The Israeli ruling and opposition parties begin this Tuesday a “dialogue” on justice reform that Prime Minister Benjamin Netanyahu put on “pause” before the wave of protests that have shaken the country since January.
The President of Israel, isaac herzogindicated in a statement that he will receive “the work teams (…) at the first dialogue meeting at his residence this afternoon at 7:30 p.m. local time (4:30 p.m. GMT).
Netanyahu announced on Monday, given the breadth of the movement that paralyzed hospitals, flights and other services, that his reform was going on “pause.”
“When there is a possibility of preventing a civil war through dialogueas prime minister I pause for dialogue,” he declared in a televised address.
The announcement marked a reversal in the position of the head of government, who on Sunday had dismissed his defense minister, Yoav Gallantfor advocating that very decision.
The two main leaders of the opposition, the centrists Yair Lapid and Benny Gantz, said they were willing to enter into discussions under the aegis of Herzog, who for weeks has proposed mediating in the crisis, but warned against any maneuver by Netanhyahu.
Lapid said he wants to make sure the “pause” is not “a ruse or a hoax.”
The parties of both leaders also warned in a joint statement that they would “immediately” abandon the negotiation if the government sent Parliament one of the most controversial measures of the reform, on the composition of the commission that appoints judges.
Some Analysts saw in the initiative above all a master move by Netanyahu to get out of trouble.
The prime minister “knew how to transform, with nice words, a crushing defeat into a draw,” wrote Nahum Barnea, an editorial writer for the newspaper. Yediot Aharonot.
“It doesn’t matter what you say or do, it seems to me that you don’t enjoy much trust, even among the thousands of right-wing protesters yesterday,” he added, referring to the first counter-demonstration called Monday in Jerusalem by reform supporters. .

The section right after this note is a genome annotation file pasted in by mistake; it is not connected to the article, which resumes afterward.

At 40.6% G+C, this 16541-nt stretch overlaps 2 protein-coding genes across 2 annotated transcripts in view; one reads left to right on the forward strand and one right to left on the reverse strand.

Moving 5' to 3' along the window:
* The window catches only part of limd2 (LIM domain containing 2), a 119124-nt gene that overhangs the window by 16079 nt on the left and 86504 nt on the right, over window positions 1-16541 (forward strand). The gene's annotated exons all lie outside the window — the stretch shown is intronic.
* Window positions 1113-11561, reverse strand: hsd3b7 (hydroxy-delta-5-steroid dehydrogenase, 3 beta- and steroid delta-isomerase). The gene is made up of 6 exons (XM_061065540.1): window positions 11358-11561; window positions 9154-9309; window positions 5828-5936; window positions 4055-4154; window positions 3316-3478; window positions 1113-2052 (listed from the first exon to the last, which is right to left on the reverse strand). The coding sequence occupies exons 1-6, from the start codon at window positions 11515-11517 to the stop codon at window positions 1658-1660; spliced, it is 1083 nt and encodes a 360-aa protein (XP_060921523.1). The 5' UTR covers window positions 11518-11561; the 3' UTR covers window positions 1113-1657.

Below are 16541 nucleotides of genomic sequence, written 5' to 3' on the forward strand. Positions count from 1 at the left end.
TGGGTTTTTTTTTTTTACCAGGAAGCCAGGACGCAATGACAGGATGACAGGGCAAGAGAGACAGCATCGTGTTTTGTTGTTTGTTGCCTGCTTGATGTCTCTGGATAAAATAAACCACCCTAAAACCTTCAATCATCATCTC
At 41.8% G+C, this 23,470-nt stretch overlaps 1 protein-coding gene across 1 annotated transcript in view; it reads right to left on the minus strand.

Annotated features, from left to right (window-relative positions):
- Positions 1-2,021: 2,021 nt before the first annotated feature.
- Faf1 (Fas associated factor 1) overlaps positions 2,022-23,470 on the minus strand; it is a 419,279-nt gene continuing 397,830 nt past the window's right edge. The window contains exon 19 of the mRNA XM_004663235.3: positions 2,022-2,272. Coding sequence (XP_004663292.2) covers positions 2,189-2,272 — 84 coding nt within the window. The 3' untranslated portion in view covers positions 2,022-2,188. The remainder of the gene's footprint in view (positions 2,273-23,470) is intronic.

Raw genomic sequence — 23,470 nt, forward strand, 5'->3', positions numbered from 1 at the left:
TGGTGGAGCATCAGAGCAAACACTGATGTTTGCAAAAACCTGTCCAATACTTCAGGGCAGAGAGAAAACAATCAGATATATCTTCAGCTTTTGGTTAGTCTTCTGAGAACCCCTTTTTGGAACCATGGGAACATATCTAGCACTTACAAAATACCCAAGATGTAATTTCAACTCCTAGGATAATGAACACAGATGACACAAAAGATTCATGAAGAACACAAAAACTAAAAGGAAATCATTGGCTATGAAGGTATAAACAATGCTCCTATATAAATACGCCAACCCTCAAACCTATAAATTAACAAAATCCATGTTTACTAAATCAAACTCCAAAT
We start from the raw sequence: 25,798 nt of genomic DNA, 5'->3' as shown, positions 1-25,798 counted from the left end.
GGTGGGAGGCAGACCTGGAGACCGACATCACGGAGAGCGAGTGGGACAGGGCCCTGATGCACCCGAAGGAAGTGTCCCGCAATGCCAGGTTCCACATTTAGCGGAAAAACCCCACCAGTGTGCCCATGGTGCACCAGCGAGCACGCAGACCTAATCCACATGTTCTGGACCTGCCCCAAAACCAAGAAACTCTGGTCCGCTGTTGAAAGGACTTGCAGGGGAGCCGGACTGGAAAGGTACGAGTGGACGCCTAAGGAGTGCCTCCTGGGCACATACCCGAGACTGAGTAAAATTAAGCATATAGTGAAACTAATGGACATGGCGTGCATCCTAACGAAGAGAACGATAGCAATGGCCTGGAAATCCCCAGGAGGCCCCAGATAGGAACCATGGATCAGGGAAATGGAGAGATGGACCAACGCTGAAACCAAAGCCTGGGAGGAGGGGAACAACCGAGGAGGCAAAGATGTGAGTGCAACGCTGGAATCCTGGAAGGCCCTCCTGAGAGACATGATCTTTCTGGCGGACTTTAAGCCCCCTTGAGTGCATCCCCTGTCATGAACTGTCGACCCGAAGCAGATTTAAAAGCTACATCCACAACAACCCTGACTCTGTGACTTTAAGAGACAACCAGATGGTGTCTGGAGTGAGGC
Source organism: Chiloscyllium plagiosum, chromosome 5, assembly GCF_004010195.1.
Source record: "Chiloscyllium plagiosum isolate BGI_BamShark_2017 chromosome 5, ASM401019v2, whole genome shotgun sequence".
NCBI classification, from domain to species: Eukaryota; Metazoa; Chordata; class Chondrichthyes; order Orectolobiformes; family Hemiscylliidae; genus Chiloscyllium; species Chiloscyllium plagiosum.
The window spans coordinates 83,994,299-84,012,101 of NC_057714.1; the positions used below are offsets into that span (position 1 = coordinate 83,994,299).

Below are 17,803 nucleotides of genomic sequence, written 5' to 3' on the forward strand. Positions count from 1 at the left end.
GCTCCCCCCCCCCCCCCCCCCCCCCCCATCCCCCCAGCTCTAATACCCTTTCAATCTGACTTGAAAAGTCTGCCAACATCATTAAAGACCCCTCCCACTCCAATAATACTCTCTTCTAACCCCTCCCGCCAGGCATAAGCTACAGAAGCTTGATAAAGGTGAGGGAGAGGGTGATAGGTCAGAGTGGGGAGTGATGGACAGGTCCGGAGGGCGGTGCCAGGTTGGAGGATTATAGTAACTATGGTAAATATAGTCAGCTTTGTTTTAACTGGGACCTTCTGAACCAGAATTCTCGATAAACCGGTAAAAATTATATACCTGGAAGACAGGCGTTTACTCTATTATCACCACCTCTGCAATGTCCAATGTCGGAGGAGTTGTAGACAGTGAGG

The government affirms that the reform intends to rebalance powers, giving greater powers to Parliament to the detriment of the Supreme Court, which it considers politicized.
His opponents maintain instead that this reform compromises the independence of justice.
The crisis revealed deep divisions in Netanyahu’s shaky coalition, which includes far-right and ultra-Orthodox parties.
The Finance Minister, Bezalel Smotrichaffirmed Monday on Twitter that “there will be no going back” with the judicial reform.
His cabinet colleague, also from the extreme right, the Minister of National Security Itamar Ben Gvirpressured his followers to demonstrate in favor of the reforms.
Ben-Gvir’s Jewish Power party revealed on Monday that the decision to postpone the legislation includes an agreement to expand his portfolio, after he threatened to resign if the project was halted.
The political journalist Yossi Verter published in the daily Haaretz that the pause was “a victory for the protesters, but the one who really bent and trampled him (the prime minister) is Itamar Ben-Gvir.”
“Netanyahu came out of this story like a squeezed orange,” according to Verter.
The crisis hit the coalition’s image among the Israeli public three months after it came to power.
Netanyahu’s right-wing Likud party fell seven points in a Channel 12 poll, which predicted the government would lose its majority in the 120-seat parliament if elections were held.
On the other hand, rumors circulated on Tuesday about a possible reinstatement of the dismissed defense minister, who on Monday welcomed “the decision to stop the legislative process to conduct a dialogue.”
(With information from AFP)
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